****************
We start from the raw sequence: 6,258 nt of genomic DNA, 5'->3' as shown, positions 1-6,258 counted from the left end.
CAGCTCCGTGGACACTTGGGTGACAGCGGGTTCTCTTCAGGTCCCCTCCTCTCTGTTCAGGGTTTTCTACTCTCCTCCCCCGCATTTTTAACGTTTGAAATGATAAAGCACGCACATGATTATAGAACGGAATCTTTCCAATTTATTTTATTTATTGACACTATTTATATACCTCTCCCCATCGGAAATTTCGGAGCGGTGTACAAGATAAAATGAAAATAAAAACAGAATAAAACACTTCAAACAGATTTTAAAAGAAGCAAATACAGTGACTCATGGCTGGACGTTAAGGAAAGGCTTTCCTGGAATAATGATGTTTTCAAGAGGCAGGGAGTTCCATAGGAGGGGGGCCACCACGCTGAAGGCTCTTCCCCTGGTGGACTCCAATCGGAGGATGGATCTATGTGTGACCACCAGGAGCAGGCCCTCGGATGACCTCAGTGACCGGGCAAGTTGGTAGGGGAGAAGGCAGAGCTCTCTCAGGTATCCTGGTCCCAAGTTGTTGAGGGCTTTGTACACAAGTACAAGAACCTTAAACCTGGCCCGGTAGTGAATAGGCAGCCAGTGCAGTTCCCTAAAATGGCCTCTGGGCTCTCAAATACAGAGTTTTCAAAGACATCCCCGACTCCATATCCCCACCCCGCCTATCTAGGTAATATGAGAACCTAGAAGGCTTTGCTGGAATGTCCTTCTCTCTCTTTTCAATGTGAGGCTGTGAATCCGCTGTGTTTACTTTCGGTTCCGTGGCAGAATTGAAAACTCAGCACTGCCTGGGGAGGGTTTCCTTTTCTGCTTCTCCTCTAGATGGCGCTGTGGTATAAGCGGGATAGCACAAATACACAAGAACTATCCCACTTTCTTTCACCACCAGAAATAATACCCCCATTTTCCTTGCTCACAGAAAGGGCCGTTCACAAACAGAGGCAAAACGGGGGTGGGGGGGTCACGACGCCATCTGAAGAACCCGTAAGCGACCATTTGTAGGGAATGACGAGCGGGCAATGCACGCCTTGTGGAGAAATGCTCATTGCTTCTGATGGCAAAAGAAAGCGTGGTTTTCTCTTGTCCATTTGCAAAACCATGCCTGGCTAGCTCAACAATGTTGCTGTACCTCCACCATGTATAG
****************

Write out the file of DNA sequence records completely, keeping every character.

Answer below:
We start from the raw sequence: 6,258 nt of genomic DNA, 5'->3' as shown, positions 1-6,258 counted from the left end.
CAGCTCCGTGGACACTTGGGTGACAGCGGGTTCTCTTCAGGTCCCCTCCTCTCTGTTCAGGGTTTTCTACTCTCCTCCCCCGCATTTTTAACGTTTGAAATGATAAAGCACGCACATGATTATAGAACGGAATCTTTCCAATTTATTTTATTTATTGACACTATTTATATACCTCTCCCCATCGGAAATTTCGGAGCGGTGTACAAGATAAAATGAAAATAAAAACAGAATAAAACACTTCAAACAGATTTTAAAAGAAGCAAATACAGTGACTCATGGCTGGACGTTAAGGAAAGGCTTTCCTGGAATAATGATGTTTTCAAGAGGCAGGGAGTTCCATAGGAGGGGGGCCACCACGCTGAAGGCTCTTCCCCTGGTGGACTCCAATCGGAGGATGGATCTATGTGTGACCACCAGGAGCAGGCCCTCGGATGACCTCAGTGACCGGGCAAGTTGGTAGGGGAGAAGGCAGAGCTCTCTCAGGTATCCTGGTCCCAAGTTGTTGAGGGCTTTGTACACAAGTACAAGAACCTTAAACCTGGCCCGGTAGTGAATAGGCAGCCAGTGCAGTTCCCTAAAATGGCCTCTGGGCTCTCAAATACAGAGTTTTCAAAGACATCCCCGACTCCATATCCCCACCCCGCCTATCTAGGTAATATGAGAACCTAGAAGGCTTTGCTGGAATGTCCTTCTCTCTCTTTTCAATGTGAGGCTGTGAATCCGCTGTGTTTACTTTCGGTTCCGTGGCAGAATTGAAAACTCAGCACTGCCTGGGGAGGGTTTCCTTTTCTGCTTCTCCTCTAGATGGCGCTGTGGTATAAGCGGGATAGCACAAATACACAAGAACTATCCCACTTTCTTTCACCACCAGAAATAATACCCCCATTTTCCTTGCTCACAGAAAGGGCCGTTCACAAACAGAGGCAAAACGGGGGTGGGGGGGTCACGACGCCATCTGAAGAACCCGTAAGCGACCATTTGTAGGGAATGACGAGCGGGCAATGCACGCCTTGTGGAGAAATGCTCATTGCTTCTGATGGCAAAAGAAAGCGTGGTTTTCTCTTGTCCATTTGCAAAACCATGCCTGGCTAGCTCAACAATGTTGCTGTACCTCCACCATGTATAG